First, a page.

Help Your Child's Faith Go from His Head to His Heart
- Thursday, February 09, 2006
No amount of time spent in church or school can guarantee that your kids will choose right over wrong. Despite years of instruction on how to make good moral choices, many kids still end up making unhealthy decisions. That’s because what they’ve learned has only reached their minds, when it needs to go deeper into the place that motivates them – their hearts.
If you focus on your kids’ hearts, you can help them mature so they’ll want to make wise decisions, no matter what situations they encounter.
Here’s how you can motivate your kids to make good decisions:
Realize that inner motives determine outward behavior. Rather than just trying to control your kids’ behavior, aim to help them grow in maturity so their inner motives – which drive their behavior – change.
Understand that moral development occurs in stages. Realize that God has always worked with people at their various stages of development, patiently helping them mature from being motivated by fear to being motivated by love. Recognize that there is a predictable path toward moral maturity that is the same for all people, and is documented in the Bible and in research. Seek a close relationship with God and your kids so you can all travel that path together well. Ask God to give the wisdom you need to guide your kids toward greater maturity. Examine your own motives and try to grow in maturity yourself so you can inspire your kids.
Help your kids grow beyond fear of punishment. Understand that, at stage of one of moral development, people are motivated by their fear of pain, failure, or being out of control. Give your kids the security of clear boundaries that are rooted in a close relationship with you and based on your values and expectations. Be diligent and consistent in enforcing those boundaries through consistent consequences. Expect your kids to test the boundaries and express some sadness and anger; refuse to be manipulated by their emotions. Instead, be lovingly firm to give your kids the environment they need to feel safe enough to explore motives higher than fear.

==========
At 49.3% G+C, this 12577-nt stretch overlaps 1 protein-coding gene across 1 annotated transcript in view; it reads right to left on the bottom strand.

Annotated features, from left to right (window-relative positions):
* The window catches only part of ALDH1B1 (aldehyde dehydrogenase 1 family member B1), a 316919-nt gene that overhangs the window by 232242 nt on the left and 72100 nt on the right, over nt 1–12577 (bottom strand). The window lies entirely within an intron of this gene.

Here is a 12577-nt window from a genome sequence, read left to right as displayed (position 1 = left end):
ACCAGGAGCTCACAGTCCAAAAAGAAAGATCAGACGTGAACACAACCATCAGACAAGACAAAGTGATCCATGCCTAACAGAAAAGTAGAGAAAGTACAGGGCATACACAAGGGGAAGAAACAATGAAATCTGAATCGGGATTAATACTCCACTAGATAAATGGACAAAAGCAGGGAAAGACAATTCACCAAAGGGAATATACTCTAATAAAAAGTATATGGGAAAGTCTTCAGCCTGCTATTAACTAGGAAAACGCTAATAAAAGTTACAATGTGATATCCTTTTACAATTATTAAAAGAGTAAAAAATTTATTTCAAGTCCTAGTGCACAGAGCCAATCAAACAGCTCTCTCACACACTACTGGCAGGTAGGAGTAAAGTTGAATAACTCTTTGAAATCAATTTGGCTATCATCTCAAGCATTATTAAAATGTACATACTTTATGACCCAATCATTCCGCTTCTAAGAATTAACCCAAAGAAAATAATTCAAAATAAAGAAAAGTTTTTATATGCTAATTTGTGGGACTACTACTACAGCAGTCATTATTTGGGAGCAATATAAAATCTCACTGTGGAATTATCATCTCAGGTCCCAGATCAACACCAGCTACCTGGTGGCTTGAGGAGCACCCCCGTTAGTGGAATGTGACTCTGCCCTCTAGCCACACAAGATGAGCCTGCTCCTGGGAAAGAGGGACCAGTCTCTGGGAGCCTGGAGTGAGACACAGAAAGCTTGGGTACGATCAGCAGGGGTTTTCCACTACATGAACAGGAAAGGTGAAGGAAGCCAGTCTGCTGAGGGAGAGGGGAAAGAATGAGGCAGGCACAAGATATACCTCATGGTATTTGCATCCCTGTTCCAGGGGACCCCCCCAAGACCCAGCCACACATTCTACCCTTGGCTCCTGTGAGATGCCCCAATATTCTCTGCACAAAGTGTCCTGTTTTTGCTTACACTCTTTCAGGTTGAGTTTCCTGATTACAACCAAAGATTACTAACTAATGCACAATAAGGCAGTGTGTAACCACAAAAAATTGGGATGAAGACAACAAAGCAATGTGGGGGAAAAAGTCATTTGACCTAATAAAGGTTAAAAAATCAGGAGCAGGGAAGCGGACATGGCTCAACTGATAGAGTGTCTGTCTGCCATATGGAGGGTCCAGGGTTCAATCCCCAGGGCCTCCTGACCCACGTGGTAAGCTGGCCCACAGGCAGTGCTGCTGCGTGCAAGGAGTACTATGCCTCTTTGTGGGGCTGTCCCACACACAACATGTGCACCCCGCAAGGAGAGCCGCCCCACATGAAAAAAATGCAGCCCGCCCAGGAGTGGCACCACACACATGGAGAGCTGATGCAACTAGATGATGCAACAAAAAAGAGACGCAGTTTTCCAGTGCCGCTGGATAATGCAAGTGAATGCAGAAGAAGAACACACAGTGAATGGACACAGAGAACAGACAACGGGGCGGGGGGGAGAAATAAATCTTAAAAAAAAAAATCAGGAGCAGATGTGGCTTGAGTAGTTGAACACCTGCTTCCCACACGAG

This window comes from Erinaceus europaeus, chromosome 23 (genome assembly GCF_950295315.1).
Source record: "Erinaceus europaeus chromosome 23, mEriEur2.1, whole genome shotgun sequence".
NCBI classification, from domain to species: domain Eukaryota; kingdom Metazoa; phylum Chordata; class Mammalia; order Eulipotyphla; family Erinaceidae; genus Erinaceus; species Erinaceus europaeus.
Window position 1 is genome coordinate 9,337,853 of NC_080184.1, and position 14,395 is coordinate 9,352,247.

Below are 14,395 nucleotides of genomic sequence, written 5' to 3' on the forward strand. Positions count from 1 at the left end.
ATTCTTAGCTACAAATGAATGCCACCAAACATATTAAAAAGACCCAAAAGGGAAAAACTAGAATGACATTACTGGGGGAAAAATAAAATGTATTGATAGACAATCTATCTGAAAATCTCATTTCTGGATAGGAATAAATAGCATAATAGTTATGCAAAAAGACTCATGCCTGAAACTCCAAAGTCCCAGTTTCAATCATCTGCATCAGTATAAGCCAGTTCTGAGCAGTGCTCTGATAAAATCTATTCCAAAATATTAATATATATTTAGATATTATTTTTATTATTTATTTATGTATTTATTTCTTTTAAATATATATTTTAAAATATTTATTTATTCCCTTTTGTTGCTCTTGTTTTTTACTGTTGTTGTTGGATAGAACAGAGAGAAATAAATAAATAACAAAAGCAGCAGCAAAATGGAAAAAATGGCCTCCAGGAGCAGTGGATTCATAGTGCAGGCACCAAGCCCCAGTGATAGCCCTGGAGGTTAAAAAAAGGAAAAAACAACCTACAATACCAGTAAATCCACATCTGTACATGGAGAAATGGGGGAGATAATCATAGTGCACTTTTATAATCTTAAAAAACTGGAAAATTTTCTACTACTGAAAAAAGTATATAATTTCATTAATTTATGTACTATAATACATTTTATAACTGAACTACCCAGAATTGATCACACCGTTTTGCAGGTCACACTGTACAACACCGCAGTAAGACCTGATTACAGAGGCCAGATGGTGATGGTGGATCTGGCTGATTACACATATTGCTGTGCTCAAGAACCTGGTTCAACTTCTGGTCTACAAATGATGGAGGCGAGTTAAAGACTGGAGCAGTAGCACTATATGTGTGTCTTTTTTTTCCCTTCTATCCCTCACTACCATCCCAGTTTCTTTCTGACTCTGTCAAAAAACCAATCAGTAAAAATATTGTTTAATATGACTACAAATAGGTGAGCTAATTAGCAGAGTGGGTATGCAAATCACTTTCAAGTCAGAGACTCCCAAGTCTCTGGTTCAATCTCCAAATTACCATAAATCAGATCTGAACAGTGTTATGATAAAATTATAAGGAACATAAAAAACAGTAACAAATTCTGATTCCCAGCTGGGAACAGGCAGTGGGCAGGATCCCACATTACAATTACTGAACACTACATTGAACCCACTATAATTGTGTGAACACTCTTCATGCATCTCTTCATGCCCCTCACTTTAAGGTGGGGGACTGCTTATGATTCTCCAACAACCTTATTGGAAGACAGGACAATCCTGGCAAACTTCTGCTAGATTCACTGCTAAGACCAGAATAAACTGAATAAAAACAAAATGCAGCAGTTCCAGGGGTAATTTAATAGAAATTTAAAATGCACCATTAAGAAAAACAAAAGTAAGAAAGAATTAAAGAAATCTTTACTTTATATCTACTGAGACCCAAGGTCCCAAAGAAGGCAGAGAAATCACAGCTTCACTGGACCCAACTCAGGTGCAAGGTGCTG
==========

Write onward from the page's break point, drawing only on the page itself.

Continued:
Help your kids grow beyond anticipation of reward. Understand that, at stage two of moral development, people are motivated by their desire to find out what will most likely bring them comfort or pleasure. Make sure their physical and emotional needs are met so they feel well cared for and are open to learning. Help your kids associate good decisions with rewards. Realize that, since hope is grown in a vacuum, doling out random rewards for good behavior is more effective than giving consistent rewards. Try to randomly catch your kids doing something right, and express your appreciation by surprising them in a way that keys into one of their interests (for example, if they enjoy music, offer to take them to a concert). Remember that rewards don’t have to be expensive; they’re not about material value. Rather, they’re about communicating admiration for the character traits you see your kids display.
Help your kids grow beyond crude conformity. Understand that, at stage three of moral development, people are motivated by their need to know that others like and accept them. Recognize and try to meet your kids’ need to belong. Show them unconditional love to help them understand that a person’s value doesn’t change – regardless of behavior or circumstances. Praise your kids’ character traits rather than their behavior. For example, rather than congratulating one of your kids on consistently doing his chores, praise him for being a diligent person. Let your kids know that you appreciate them for who they are, rather than just what they do. Model grace for them so they can understand that there is nothing they can do to make God love them any more or less. Apologize gladly when you’re wrong. When correcting their behavior, seek to inspire them rather than shaming them. Appreciate and celebrate the unique personality that God gave each of your kids rather than trying to get them to act like you. Give them plenty of physical affection – no matter how old they are.
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